On the Song “Jesus’ Blood Never Failed Me Yet”

This Sunday in worship we sang the song “Jesus’ Blood Never Failed Me Yet.” It’s a short song, only thirteen bars long, which can be repeated as many times as needed. The legend is that the song was written by an anonymous homeless man in the rough part of 1970s London. On the surface, it is deceptively simple. The melody sounds trite, sing-songy, even a bit silly. And yet I have found it to be one of the most profound sacred songs I have ever encountered.

Why? I could say that it might be the musical oddities pulsing under the surface –– the fact that the song is an irregular thirteen bar phrase, or the fact that the full cadence is in the middle of the piece, both of which make the song sound off balance with itself. While these structural things do make the song unfold in interesting ways over time, I wonder if there are other things going on, too.

First, the silliness. If you ever get the chance to listen to the original field recording (as it is captured in composer Gavin Bryars’ 1971 arrangement), you’ll notice right away that the singer has a funny British voice. (Not that British people have a funny voice by default, but his voice sounds like a parody of a drunken British person.) But there he is, singing over and over, “Jesus’ blood never failed me yet…” There is something Dostoevskian about the song, the way that it places faith in the mouth of the buffoon, the despised, the silly. It is the gospel as the ultimate carnivalizing of the world’s idolatrous seriousness. I love making people sing this song in church (it’s good for them!) because it slams together the comic and the transcendent in uncomfortably close proximity. What are we singing about? Are we singing about something happy[-go-lucky], –– that Jesus loves me –– or are we singing about something deathly serious –– that the Son of God died a violent death that involved copious amounts of human blood? I believe the answer is yes-to-both, and I love the way that singing this song over and over again turns the two sides of this coin over and over again, depending on the emotional vantage point of the singer.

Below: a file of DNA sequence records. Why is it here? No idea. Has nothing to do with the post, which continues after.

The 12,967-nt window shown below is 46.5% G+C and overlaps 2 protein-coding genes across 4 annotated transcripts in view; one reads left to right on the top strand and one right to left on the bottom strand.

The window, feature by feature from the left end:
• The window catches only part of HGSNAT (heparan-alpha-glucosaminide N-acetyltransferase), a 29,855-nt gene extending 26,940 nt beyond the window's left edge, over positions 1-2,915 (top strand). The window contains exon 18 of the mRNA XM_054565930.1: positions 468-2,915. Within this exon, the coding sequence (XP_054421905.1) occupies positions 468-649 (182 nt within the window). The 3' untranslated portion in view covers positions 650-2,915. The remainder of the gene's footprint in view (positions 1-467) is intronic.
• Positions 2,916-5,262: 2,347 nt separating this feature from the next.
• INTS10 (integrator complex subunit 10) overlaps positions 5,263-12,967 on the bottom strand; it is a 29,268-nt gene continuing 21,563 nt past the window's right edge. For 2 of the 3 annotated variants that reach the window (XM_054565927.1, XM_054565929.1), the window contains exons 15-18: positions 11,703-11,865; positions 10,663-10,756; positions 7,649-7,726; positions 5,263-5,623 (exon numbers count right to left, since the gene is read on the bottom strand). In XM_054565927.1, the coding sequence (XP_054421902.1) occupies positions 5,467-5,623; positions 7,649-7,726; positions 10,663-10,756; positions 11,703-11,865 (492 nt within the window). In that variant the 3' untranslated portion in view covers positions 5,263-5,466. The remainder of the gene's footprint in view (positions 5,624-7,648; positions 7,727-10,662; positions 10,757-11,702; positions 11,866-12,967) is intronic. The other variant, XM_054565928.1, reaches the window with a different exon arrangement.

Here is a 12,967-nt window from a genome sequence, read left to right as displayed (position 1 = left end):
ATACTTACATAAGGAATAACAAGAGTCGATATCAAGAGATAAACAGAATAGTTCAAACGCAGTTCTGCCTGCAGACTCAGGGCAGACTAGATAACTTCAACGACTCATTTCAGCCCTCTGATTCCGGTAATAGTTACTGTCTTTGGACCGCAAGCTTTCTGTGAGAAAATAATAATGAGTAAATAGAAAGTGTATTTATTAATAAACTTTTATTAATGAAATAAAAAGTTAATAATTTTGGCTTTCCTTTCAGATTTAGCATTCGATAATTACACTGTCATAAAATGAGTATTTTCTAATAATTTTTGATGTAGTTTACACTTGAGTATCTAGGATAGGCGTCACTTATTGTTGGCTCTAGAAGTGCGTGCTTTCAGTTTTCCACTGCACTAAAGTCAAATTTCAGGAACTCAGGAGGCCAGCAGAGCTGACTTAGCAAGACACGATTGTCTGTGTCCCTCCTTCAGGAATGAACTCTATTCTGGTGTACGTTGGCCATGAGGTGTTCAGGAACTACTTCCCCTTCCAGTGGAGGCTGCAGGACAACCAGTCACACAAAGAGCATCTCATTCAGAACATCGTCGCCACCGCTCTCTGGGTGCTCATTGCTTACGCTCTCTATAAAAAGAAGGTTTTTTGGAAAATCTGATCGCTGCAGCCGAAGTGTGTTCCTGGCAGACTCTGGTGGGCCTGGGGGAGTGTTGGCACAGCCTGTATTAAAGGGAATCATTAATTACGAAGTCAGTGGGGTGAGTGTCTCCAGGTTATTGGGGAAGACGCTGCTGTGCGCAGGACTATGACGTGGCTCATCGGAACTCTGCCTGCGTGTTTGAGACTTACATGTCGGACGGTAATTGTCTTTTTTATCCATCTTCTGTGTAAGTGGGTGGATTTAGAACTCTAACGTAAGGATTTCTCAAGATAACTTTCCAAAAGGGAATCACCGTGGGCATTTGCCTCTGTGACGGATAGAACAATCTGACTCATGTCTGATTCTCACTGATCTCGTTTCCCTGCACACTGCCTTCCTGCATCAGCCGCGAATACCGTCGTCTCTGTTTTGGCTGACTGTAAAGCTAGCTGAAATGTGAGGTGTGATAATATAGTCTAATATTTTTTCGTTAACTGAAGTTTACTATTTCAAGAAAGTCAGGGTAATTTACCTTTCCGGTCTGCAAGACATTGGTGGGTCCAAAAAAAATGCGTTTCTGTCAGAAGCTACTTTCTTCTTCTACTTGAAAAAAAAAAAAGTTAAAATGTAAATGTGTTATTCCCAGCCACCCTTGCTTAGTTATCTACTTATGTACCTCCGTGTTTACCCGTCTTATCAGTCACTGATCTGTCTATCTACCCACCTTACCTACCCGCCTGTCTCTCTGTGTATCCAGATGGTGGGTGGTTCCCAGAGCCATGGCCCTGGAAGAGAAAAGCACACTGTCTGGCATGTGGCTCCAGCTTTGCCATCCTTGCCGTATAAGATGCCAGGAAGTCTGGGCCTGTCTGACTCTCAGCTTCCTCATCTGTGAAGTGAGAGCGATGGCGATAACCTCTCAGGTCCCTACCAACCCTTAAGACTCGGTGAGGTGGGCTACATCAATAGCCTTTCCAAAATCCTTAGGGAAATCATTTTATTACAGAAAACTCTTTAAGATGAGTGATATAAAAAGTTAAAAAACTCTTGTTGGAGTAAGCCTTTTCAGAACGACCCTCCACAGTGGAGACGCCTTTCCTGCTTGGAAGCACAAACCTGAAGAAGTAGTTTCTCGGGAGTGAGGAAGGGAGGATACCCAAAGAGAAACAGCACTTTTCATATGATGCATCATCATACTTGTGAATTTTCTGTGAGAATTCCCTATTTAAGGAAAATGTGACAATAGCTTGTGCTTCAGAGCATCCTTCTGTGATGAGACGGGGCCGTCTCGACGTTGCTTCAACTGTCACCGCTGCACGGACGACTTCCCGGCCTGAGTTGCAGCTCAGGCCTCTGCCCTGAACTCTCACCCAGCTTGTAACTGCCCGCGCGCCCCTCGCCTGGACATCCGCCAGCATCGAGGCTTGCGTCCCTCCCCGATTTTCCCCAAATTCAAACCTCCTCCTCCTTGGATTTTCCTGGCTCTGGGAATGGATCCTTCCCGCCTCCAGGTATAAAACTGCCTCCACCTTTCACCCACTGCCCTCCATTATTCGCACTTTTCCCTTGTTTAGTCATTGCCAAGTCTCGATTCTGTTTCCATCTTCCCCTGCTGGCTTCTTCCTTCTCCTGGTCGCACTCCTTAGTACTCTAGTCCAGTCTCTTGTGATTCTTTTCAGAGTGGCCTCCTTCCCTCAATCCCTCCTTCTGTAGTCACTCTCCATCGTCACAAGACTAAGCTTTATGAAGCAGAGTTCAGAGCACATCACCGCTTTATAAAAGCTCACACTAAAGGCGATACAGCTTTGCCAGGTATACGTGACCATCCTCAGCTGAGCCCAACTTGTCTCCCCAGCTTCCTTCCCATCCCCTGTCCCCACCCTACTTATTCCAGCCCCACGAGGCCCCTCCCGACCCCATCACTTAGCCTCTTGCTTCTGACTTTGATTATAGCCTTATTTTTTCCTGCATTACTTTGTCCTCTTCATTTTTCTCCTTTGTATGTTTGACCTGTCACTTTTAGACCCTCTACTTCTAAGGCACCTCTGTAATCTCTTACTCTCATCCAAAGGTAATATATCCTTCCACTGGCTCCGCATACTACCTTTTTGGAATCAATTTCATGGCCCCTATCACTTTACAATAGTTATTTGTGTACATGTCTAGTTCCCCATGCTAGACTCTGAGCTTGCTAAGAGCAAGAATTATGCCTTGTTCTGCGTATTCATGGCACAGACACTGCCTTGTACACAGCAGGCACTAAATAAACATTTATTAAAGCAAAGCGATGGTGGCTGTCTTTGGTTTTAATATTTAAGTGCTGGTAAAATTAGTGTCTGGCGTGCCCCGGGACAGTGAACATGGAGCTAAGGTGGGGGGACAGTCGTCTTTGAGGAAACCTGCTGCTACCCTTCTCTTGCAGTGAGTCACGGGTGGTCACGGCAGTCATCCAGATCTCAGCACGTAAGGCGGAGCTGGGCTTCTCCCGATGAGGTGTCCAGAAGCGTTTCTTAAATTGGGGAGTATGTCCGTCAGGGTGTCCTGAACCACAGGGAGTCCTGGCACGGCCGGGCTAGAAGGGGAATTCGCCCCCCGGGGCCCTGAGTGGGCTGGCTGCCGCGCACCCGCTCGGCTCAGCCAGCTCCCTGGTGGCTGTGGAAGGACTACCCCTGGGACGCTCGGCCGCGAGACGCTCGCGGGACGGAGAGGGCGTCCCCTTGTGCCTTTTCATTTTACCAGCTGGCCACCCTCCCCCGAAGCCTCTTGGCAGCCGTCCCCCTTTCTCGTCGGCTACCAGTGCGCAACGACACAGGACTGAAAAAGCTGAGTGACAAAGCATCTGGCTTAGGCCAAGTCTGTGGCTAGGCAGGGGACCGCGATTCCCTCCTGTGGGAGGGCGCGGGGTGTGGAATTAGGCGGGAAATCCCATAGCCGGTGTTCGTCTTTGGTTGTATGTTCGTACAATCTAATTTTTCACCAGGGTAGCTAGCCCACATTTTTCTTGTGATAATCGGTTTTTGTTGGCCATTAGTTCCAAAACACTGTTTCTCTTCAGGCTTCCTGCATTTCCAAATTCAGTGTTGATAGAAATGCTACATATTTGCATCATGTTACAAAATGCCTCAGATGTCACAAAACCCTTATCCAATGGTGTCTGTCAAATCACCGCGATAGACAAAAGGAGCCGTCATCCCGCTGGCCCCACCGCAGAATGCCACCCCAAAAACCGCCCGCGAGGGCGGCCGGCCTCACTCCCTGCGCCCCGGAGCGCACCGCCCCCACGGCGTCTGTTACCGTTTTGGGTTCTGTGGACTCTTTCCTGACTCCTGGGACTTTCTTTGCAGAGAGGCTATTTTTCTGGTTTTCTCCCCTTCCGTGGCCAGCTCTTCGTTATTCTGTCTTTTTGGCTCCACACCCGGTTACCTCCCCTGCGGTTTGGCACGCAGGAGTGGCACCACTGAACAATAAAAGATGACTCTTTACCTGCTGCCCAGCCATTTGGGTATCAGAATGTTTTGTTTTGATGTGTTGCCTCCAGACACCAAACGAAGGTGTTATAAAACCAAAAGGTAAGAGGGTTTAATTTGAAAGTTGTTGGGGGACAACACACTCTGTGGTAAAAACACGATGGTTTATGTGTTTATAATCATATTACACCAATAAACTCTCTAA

Second, the simplicity. The song only contains sixteen words. It’s the opposite of a systematic theology, and yet it contains all of the Christocentric rigor that many systematic theologies lack. But even beyond that, the song has an apophatic quality to it. After you’ve sung it over and over, you may find yourself walking past the place of talking about God, past the place of “knowing” God, to what the Eastern fathers called “the divine darkness,” or what an anonymous 14th-century mystic called “the cloude of unknowyng.” This is the cloud on Mount Sinai that enveloped Moses, the cloud in the gospels that enveloped the disciples during the Transfiguration. It is the intimate embrace of God that C. S. Lewis hints at in his novel ‘Til We Have Faces. It is an experience of the fact that, at the bottom of it all, God is resolutely for us, as when the voice says to Jesus, “This is my son, with whom I am well pleased.” I’m going to play it safe and not say that I’ve had this experience in its fullness, but I will say that this song has brought me close on occasion.

So every couple months we’ll bust out this song and have everybody sing it in church. No one knows who wrote it (sometimes, at my most fanciful, I like to pretend it was an angel). I’m sure some people will be impatient with it, others will feel like their intelligence has been insulted, and others will wish we were singing something with more ‘content.’ But I’m going to keep sneaking it in, in the hopes that through the song, some will encounter God in a deep, rich way.


Augustine and interpretive pluralism

I was chugging along in the part of Book XI of The City of God where Augustine is talking about the nature and status of fallen angels, when I came across this line:

“The obscurity of the divine discourse actually serves the useful purpose of giving birth to many views of the truth and bringing them into the light of knowledge, one person understanding the divine words in this way and another in that.” (civ. XI.19)

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